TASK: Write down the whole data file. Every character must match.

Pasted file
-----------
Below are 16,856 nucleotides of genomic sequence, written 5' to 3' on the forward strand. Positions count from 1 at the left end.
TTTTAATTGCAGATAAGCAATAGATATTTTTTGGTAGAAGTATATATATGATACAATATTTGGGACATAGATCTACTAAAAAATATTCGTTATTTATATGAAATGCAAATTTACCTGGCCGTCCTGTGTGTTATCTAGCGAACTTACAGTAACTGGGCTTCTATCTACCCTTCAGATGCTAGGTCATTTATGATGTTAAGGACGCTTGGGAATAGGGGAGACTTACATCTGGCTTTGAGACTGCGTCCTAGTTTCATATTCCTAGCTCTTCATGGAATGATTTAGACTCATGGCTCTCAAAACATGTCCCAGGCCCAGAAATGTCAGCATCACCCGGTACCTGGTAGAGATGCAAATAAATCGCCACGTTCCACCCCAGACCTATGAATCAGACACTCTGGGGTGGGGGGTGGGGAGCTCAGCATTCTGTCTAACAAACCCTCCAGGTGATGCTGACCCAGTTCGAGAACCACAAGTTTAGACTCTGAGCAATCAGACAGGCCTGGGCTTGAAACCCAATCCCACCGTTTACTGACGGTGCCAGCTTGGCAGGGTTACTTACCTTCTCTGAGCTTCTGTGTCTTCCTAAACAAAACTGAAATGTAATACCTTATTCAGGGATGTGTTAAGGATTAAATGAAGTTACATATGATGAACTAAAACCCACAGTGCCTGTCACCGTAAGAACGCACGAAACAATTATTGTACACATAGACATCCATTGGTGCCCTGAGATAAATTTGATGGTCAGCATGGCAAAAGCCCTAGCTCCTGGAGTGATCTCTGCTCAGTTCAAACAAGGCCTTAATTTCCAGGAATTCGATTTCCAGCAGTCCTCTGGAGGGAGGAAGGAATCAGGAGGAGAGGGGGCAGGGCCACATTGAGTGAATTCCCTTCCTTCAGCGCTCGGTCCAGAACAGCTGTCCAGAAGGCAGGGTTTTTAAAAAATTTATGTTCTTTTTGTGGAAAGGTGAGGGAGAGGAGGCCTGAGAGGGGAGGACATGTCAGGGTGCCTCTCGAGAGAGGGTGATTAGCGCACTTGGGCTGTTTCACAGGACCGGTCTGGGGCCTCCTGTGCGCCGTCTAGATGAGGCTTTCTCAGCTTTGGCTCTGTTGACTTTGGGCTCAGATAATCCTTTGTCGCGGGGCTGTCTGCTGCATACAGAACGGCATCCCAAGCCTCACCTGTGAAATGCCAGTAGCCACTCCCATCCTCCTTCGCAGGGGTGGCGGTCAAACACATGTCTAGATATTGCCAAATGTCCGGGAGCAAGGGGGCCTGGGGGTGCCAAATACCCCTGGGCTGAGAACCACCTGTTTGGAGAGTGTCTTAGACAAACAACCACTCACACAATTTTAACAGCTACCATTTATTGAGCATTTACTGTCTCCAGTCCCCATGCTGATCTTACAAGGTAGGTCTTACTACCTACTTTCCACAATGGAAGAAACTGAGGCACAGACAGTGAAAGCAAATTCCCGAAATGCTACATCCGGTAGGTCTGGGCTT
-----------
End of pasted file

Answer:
Below are 16,856 nucleotides of genomic sequence, written 5' to 3' on the forward strand. Positions count from 1 at the left end.
TTTTAATTGCAGATAAGCAATAGATATTTTTTGGTAGAAGTATATATATGATACAATATTTGGGACATAGATCTACTAAAAAATATTCGTTATTTATATGAAATGCAAATTTACCTGGCCGTCCTGTGTGTTATCTAGCGAACTTACAGTAACTGGGCTTCTATCTACCCTTCAGATGCTAGGTCATTTATGATGTTAAGGACGCTTGGGAATAGGGGAGACTTACATCTGGCTTTGAGACTGCGTCCTAGTTTCATATTCCTAGCTCTTCATGGAATGATTTAGACTCATGGCTCTCAAAACATGTCCCAGGCCCAGAAATGTCAGCATCACCCGGTACCTGGTAGAGATGCAAATAAATCGCCACGTTCCACCCCAGACCTATGAATCAGACACTCTGGGGTGGGGGGTGGGGAGCTCAGCATTCTGTCTAACAAACCCTCCAGGTGATGCTGACCCAGTTCGAGAACCACAAGTTTAGACTCTGAGCAATCAGACAGGCCTGGGCTTGAAACCCAATCCCACCGTTTACTGACGGTGCCAGCTTGGCAGGGTTACTTACCTTCTCTGAGCTTCTGTGTCTTCCTAAACAAAACTGAAATGTAATACCTTATTCAGGGATGTGTTAAGGATTAAATGAAGTTACATATGATGAACTAAAACCCACAGTGCCTGTCACCGTAAGAACGCACGAAACAATTATTGTACACATAGACATCCATTGGTGCCCTGAGATAAATTTGATGGTCAGCATGGCAAAAGCCCTAGCTCCTGGAGTGATCTCTGCTCAGTTCAAACAAGGCCTTAATTTCCAGGAATTCGATTTCCAGCAGTCCTCTGGAGGGAGGAAGGAATCAGGAGGAGAGGGGGCAGGGCCACATTGAGTGAATTCCCTTCCTTCAGCGCTCGGTCCAGAACAGCTGTCCAGAAGGCAGGGTTTTTAAAAAATTTATGTTCTTTTTGTGGAAAGGTGAGGGAGAGGAGGCCTGAGAGGGGAGGACATGTCAGGGTGCCTCTCGAGAGAGGGTGATTAGCGCACTTGGGCTGTTTCACAGGACCGGTCTGGGGCCTCCTGTGCGCCGTCTAGATGAGGCTTTCTCAGCTTTGGCTCTGTTGACTTTGGGCTCAGATAATCCTTTGTCGCGGGGCTGTCTGCTGCATACAGAACGGCATCCCAAGCCTCACCTGTGAAATGCCAGTAGCCACTCCCATCCTCCTTCGCAGGGGTGGCGGTCAAACACATGTCTAGATATTGCCAAATGTCCGGGAGCAAGGGGGCCTGGGGGTGCCAAATACCCCTGGGCTGAGAACCACCTGTTTGGAGAGTGTCTTAGACAAACAACCACTCACACAATTTTAACAGCTACCATTTATTGAGCATTTACTGTCTCCAGTCCCCATGCTGATCTTACAAGGTAGGTCTTACTACCTACTTTCCACAATGGAAGAAACTGAGGCACAGACAGTGAAAGCAAATTCCCGAAATGCTACATCCGGTAGGTCTGGGCTT